bartering

Dutchman Peter Minuit purchased the island of Manna-hatta from the Lenape people

I recall my father teaching young men in the San Luis Valley the printing profession. In payment, the priest who initiated this occupational service for the youth would pay my father in wine. My dad didn’t drink wine. My mom didn’t drink. Period. Thus, after their deaths, my siblings and I discovered in the old cedar chest – bottle after bottle of crystallized wine.

A great deal of the work he did for others was for nothing.  That was him.

My mom was a marvelous seamstress; we would window shop and I would point out dresses that I particularly liked. Then, entering the store, my mother would examine the dress, go home and sew the same dress for me!  Oh, how fortunate I was.  She also did sewing for friends and neighbors and did not accept any payment. But of course, these friends and neighbors would grace us with something like home-grown vegetables, canned fruit, an especially pretty beaded evening purse for me (at twelve years of age!!) from an aged neighbor who probably had it on her arm in the 1920s with her flapper dress swirling as she danced.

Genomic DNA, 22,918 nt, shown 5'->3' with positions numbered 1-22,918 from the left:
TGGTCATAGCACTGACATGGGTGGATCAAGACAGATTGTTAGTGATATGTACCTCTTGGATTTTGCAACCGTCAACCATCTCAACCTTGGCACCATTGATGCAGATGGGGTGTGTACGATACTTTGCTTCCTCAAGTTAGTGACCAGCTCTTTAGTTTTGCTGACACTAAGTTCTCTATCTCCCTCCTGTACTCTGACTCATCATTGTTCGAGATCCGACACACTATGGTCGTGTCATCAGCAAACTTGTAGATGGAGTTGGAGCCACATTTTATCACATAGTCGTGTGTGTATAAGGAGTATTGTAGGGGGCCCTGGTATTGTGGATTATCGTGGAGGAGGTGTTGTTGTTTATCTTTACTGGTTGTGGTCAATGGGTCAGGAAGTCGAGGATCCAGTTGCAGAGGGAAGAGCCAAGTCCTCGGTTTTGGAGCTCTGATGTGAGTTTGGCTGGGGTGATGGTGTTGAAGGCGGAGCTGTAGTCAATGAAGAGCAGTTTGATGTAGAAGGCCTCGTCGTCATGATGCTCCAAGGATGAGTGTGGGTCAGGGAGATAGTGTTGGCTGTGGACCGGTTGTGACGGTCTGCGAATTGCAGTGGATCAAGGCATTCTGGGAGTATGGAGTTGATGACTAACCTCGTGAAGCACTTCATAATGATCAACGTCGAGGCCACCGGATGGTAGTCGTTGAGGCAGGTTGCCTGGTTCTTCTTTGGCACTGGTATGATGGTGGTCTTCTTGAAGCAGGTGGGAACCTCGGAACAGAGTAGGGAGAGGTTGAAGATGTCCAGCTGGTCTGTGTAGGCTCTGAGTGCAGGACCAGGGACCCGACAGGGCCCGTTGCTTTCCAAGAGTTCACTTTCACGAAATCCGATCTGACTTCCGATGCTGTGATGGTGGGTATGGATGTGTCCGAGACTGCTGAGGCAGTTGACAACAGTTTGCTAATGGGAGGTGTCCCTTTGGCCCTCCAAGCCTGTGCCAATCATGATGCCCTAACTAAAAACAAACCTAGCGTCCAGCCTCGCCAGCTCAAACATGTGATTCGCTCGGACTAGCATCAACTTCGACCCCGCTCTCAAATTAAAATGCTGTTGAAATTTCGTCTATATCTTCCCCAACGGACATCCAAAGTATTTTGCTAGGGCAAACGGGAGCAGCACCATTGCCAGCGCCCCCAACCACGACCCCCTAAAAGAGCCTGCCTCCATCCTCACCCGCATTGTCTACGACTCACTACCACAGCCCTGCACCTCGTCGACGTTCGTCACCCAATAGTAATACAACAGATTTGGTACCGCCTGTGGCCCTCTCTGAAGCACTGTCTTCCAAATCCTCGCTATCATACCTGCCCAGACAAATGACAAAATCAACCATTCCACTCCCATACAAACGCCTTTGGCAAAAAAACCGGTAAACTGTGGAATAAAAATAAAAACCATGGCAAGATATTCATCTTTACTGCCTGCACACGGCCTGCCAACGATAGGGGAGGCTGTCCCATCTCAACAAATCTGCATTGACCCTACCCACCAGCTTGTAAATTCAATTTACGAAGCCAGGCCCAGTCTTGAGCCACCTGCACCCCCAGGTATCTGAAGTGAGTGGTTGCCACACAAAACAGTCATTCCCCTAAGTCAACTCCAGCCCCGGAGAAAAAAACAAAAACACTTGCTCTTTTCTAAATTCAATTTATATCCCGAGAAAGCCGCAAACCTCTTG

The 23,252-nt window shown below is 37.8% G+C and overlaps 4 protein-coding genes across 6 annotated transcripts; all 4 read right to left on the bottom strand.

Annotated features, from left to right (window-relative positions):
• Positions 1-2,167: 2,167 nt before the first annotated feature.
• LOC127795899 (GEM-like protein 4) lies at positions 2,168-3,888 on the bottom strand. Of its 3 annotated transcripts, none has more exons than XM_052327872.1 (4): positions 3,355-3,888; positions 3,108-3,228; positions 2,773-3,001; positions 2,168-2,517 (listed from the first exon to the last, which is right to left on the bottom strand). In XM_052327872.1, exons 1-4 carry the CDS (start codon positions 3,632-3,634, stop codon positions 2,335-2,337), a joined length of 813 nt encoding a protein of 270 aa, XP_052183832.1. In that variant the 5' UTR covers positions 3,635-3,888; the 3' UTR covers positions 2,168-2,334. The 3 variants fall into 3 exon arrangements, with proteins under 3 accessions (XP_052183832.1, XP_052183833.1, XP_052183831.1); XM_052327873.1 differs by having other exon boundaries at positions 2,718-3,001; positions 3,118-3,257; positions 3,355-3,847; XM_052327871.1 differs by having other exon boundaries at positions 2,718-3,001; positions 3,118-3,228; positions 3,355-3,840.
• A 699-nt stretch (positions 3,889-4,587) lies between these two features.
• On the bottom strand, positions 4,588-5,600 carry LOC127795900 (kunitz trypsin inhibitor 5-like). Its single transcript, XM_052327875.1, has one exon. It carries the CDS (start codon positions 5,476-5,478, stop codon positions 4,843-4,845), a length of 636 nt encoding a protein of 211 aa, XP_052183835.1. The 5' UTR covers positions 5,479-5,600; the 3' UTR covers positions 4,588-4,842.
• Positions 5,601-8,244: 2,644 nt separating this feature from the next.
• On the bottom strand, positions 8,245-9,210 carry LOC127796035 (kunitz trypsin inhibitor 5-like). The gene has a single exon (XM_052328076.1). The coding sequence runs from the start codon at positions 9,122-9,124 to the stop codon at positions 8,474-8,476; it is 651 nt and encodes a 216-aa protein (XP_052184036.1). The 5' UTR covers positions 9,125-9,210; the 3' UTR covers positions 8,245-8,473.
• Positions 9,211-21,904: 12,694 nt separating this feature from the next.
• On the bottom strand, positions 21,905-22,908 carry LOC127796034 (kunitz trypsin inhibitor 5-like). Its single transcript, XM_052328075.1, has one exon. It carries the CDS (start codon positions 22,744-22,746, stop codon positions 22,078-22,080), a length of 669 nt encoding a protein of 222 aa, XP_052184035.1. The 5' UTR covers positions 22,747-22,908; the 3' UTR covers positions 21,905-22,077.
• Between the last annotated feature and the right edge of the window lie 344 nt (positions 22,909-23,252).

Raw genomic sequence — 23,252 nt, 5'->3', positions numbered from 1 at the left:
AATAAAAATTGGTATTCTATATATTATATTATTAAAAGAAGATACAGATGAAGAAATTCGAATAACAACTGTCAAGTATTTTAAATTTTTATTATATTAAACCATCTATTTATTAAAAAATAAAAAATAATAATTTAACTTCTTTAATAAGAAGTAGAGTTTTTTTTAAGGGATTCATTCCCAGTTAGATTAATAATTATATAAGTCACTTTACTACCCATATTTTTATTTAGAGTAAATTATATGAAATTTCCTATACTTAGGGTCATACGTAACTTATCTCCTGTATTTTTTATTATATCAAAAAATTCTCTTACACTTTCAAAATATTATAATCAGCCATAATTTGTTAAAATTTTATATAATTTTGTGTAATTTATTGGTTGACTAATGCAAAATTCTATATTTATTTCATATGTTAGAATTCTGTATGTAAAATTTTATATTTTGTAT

My father also did a lot of print shop work for Orval Ricketts at the Hustler Press in New Mexico and I recall the payment for one particular job: a lovely Two Grey Hills rug. Trade.  Barter.  It’s back.

The exchange of goods and services remains mostly local matter, the Internet is taking corporate barter to new heights.

 Airline Reservations Network in Orlando, Fla., sold $800,000 worth of airline tickets last year without receiving a nickel of cash. How? Company president Scott Bender says it’s because his company embraces barter. “We barter airline tickets for printing, advertising space and employee benefits,” says Bender. “Barter boosts our profitability by opening up a whole world of opportunity.”

Source: Financial Executive, January 1, 2001

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